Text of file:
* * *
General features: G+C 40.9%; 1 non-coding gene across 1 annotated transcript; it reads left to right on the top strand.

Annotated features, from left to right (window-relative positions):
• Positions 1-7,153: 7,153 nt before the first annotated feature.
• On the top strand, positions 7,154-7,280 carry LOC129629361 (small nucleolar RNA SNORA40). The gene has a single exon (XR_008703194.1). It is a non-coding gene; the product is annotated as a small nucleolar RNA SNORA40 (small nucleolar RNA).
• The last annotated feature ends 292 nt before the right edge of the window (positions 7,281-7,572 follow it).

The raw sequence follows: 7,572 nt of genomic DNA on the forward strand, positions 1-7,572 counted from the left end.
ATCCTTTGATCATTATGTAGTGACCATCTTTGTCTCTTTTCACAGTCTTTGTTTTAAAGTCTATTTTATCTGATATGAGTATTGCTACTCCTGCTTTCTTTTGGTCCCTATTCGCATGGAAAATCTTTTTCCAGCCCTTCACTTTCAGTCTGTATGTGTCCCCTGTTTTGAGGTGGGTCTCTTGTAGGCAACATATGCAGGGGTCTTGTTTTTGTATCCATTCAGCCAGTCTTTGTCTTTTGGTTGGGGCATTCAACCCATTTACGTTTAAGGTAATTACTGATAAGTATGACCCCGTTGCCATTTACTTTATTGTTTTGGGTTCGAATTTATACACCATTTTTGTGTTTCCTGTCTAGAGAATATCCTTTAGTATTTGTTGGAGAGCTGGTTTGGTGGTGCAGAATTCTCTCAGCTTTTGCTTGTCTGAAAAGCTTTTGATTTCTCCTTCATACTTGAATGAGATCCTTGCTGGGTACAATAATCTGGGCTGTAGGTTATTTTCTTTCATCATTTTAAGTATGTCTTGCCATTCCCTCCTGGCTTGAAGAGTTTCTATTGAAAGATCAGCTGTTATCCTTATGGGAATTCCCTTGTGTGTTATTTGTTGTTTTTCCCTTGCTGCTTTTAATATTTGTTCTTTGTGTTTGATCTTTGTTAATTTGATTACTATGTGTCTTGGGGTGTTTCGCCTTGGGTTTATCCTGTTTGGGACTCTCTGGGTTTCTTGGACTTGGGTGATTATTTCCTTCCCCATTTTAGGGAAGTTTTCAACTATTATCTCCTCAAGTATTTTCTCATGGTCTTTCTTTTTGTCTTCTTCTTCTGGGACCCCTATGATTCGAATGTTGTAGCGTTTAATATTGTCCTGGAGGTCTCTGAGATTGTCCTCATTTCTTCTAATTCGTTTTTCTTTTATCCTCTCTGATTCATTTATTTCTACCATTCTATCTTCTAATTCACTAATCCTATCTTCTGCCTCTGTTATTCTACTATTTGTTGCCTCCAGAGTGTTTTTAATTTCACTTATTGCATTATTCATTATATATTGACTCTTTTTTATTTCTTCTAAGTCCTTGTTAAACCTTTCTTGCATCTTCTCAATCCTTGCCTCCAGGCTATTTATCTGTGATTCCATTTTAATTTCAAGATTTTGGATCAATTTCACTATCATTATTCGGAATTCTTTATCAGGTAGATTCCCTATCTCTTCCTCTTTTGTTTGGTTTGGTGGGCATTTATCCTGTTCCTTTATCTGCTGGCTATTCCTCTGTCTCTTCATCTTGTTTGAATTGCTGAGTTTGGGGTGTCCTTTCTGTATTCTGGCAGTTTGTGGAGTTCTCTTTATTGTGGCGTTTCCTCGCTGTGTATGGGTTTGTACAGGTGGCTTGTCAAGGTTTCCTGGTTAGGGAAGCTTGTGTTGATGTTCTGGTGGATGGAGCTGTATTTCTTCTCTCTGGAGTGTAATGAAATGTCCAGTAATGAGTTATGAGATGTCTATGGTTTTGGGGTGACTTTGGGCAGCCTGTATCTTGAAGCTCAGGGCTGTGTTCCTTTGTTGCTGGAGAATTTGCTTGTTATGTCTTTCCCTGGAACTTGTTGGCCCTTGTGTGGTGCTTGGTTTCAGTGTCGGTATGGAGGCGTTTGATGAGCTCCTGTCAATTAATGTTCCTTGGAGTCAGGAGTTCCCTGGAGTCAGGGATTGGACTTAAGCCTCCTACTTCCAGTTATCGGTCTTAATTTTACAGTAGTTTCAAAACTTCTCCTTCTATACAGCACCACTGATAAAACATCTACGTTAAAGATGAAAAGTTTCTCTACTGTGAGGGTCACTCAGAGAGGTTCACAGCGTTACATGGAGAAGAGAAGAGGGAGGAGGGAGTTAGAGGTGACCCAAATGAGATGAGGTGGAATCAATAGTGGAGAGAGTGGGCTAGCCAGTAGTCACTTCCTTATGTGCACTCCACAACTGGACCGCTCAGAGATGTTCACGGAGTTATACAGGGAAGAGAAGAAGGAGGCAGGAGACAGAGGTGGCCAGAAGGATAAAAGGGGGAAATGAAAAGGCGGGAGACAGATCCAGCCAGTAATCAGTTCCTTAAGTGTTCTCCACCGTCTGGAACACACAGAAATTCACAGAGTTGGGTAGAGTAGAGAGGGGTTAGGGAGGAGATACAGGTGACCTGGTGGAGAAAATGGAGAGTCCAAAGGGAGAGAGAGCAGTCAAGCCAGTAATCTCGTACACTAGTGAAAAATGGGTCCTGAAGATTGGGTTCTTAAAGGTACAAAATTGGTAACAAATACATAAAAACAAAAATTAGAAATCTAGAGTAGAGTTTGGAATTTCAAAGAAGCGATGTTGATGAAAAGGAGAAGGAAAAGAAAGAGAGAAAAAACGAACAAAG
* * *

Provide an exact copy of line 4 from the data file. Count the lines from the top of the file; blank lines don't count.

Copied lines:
• On the top strand, positions 7,154-7,280 carry LOC129629361 (small nucleolar RNA SNORA40). The gene has a single exon (XR_008703194.1). It is a non-coding gene; the product is annotated as a small nucleolar RNA SNORA40 (small nucleolar RNA).